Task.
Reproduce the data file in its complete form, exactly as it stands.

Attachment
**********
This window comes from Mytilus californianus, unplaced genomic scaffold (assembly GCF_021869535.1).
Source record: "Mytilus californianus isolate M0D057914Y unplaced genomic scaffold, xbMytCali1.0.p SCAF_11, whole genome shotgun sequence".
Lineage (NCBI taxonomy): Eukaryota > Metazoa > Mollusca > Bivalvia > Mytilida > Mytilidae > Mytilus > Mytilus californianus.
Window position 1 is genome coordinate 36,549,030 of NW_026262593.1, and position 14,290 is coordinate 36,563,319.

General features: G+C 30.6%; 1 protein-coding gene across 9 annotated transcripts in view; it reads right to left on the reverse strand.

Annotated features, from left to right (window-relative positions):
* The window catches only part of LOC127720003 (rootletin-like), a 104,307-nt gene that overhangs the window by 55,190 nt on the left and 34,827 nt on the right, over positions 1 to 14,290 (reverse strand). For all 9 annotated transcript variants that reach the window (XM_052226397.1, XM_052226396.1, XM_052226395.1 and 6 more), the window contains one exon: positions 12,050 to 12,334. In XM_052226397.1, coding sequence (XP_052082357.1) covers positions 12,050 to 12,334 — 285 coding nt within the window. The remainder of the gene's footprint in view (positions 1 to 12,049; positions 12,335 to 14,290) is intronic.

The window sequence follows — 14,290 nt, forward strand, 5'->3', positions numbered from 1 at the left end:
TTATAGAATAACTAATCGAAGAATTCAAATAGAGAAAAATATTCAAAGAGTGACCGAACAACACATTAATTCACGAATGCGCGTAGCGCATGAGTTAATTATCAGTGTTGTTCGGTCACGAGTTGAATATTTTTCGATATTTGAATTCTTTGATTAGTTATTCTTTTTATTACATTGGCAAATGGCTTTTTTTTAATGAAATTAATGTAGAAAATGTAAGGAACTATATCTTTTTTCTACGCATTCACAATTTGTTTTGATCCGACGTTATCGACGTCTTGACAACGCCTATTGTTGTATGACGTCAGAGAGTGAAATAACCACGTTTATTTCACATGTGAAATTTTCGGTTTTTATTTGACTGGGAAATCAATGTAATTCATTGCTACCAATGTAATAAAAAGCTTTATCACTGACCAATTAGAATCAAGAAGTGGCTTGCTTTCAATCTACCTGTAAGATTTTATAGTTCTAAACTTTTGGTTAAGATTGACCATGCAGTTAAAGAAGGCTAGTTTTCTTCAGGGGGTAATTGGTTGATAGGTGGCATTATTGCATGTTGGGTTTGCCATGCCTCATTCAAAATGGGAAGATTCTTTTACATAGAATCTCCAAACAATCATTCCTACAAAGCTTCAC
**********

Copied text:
This window comes from Mytilus californianus, unplaced genomic scaffold (assembly GCF_021869535.1).
Source record: "Mytilus californianus isolate M0D057914Y unplaced genomic scaffold, xbMytCali1.0.p SCAF_11, whole genome shotgun sequence".
Lineage (NCBI taxonomy): Eukaryota > Metazoa > Mollusca > Bivalvia > Mytilida > Mytilidae > Mytilus > Mytilus californianus.
Window position 1 is genome coordinate 36,549,030 of NW_026262593.1, and position 14,290 is coordinate 36,563,319.

General features: G+C 30.6%; 1 protein-coding gene across 9 annotated transcripts in view; it reads right to left on the reverse strand.

Annotated features, from left to right (window-relative positions):
* The window catches only part of LOC127720003 (rootletin-like), a 104,307-nt gene that overhangs the window by 55,190 nt on the left and 34,827 nt on the right, over positions 1 to 14,290 (reverse strand). For all 9 annotated transcript variants that reach the window (XM_052226397.1, XM_052226396.1, XM_052226395.1 and 6 more), the window contains one exon: positions 12,050 to 12,334. In XM_052226397.1, coding sequence (XP_052082357.1) covers positions 12,050 to 12,334 — 285 coding nt within the window. The remainder of the gene's footprint in view (positions 1 to 12,049; positions 12,335 to 14,290) is intronic.

The window sequence follows — 14,290 nt, forward strand, 5'->3', positions numbered from 1 at the left end:
TTATAGAATAACTAATCGAAGAATTCAAATAGAGAAAAATATTCAAAGAGTGACCGAACAACACATTAATTCACGAATGCGCGTAGCGCATGAGTTAATTATCAGTGTTGTTCGGTCACGAGTTGAATATTTTTCGATATTTGAATTCTTTGATTAGTTATTCTTTTTATTACATTGGCAAATGGCTTTTTTTTAATGAAATTAATGTAGAAAATGTAAGGAACTATATCTTTTTTCTACGCATTCACAATTTGTTTTGATCCGACGTTATCGACGTCTTGACAACGCCTATTGTTGTATGACGTCAGAGAGTGAAATAACCACGTTTATTTCACATGTGAAATTTTCGGTTTTTATTTGACTGGGAAATCAATGTAATTCATTGCTACCAATGTAATAAAAAGCTTTATCACTGACCAATTAGAATCAAGAAGTGGCTTGCTTTCAATCTACCTGTAAGATTTTATAGTTCTAAACTTTTGGTTAAGATTGACCATGCAGTTAAAGAAGGCTAGTTTTCTTCAGGGGGTAATTGGTTGATAGGTGGCATTATTGCATGTTGGGTTTGCCATGCCTCATTCAAAATGGGAAGATTCTTTTACATAGAATCTCCAAACAATCATTCCTACAAAGCTTCAC